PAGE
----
In 1966, when Master Yin Shun expressed that he wanted Master Cheng Yen to stay at Miaoyun Temple in Chiayi, the group of thirty housewives implored her to stay in Hualien.
Thirty Housewives Ask Master Cheng Yen to Stay
February 24, 1966
Dharma Master Yin Shun expressed his hope that Master Cheng Yen would preside over Miaoyun Temple in Chiayi. However, thirty of her followers wrote a letter requesting that she be allowed to remain in Hualien.
April 16, 1966
Three Catholic nuns (Sister Zhang Jinju, Sister Huang, and Sister Tang) came to spread Christian teachings and discuss life and religion with Master Cheng Yen. This led Master Cheng Yen to the profound realization that Buddhist practitioners ought to benefit society in tangible ways. She also said to the disciples who had expressed their wish for her to remain, “If you want me to stay in Hualien, then every one of you must save fifty cents each day as a charity fund.” It was on that day that she announced she would begin accepting donations for charity work. This is how the spirit of the bamboo banks began.
The Footprints of Master Cheng Yen, Spring Edition 2013
Master encouraged all staff in the Office of Religious Affairs that form the heart of Tzu Chi’s missions to constantly remind themselves to return to their initial aspiration, to gather the spiritual power of everyone in the department, and truly live up to their responsibilities.
Tzu Chi volunteers come from all levels of society. Therefore, of the many different kinds of appearances and ways of thinking there are in this world, Tzu Chi volunteers exhibit them all. Yet, they all have one thing in common: the acceptance of Tzu Chi and the willingness to carry out Tzu Chi’s work.
How can one guide Tzu Chi volunteers, who exhibit all kinds of different customs and ways of thinking, to share the same direction, abide by the same rules, and exercise simple and selfless great love? The Office of Religious Affairs is responsible for finding ways to accomplish this.
When speaking about her first group of lay practitioners, Master Cheng Yen says that three of them, Jing Hong, Jing Yuan, and Jing Nian, came of their own volition to seek refuge with her. Originally, when Master first became a monastic, she vowed not to take on any disciples, but after the “pool of blood” incident and her discussion with the three nuns, Master began to feel that it was necessary to do charity work for the Buddha’s teachings and for sentient beings.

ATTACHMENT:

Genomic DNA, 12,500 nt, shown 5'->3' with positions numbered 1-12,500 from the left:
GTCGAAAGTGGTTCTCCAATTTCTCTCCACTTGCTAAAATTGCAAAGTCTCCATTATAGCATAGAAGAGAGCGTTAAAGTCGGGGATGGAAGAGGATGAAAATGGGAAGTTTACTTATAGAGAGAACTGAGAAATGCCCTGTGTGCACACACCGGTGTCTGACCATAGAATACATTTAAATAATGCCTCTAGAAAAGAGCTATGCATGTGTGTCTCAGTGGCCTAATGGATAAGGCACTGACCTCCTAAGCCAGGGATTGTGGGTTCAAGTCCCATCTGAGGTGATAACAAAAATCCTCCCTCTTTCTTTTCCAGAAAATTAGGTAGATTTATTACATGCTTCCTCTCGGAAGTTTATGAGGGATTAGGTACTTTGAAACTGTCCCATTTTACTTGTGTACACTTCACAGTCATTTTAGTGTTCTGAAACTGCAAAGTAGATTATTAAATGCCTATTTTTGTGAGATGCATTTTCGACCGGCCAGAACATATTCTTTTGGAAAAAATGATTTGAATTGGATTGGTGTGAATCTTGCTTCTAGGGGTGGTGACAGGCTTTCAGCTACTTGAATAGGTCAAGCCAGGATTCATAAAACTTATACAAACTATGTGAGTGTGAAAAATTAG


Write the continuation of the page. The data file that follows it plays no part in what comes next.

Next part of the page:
Witnessing the firm resolve of these three housewives who had come to seek refuge with her, Master gave them one condition. She told them, “If you want to be my disciples, you must help me fundraise for charity work.” They replied, “As long as Master is willing to accept us as disciples, we are willing to raise money and do good deeds.” These were the conditions under which Master first accepted disciples, as well as the conditions through which the recruitment of Tzu Chi’s donating members began.
“In the beginning, ‘Tzu Chi commissioner’ did not exist as a title. I just bought each of them a notebook, and then they began to collect donations from people and write down their information. I do not know how long this process lasted. However, later on, I realized that these donors could not be considered followers because I did not hold Dharma-assemblies, and the money collected was only for emergency relief. As such, our small collective could be considered an association, so we formed the Tzu Chi Merit Association during these difficult times. Thus, those who donated money were considered donating members, and those who were responsible for collecting donations were called ‘commissioners.’ It was only then that the title ‘Tzu Chi commissioner’ came into being.”
Master said that from the beginning of their charity mission until the fundraising for hospital construction, they maintained the practice of welcoming everyone as commissioners. As long as people formed the aspiration and devoted themselves, they would take up their notebooks and collect donations from people. In order to establish the hospital, it was necessary to register with the Ministry of the Interior to become a foundation. So, it was then that they set up a system for training and certifying commissioners.
Although the early volunteers were neither trained nor certified, every voluntary commissioner maintained their initial aspiration without ever turning back on it. Even as they grew old, they still vowed to return to Tzu Chi in their future lifetimes.
“There were no training classes then, nor was it like now, when we frequently gather together to engage in spiritual practice. However, all Tzu Chi volunteers followed me with heartfelt devotion; our hearts were very close to each other. Every commissioner recruited many donors and filled many fundraising notebooks with their information. Even the trainee commissioners did Tzu Chi’s work with sincerity in their hearts.” Master emphasized that people who genuinely wanted to do the work of Tzu Chi would tell everyone they met about how good Tzu Chi was and invite them to join.
So, for staff to inspire sincerity in everyone, they must first return to their own sincerest initial aspiration.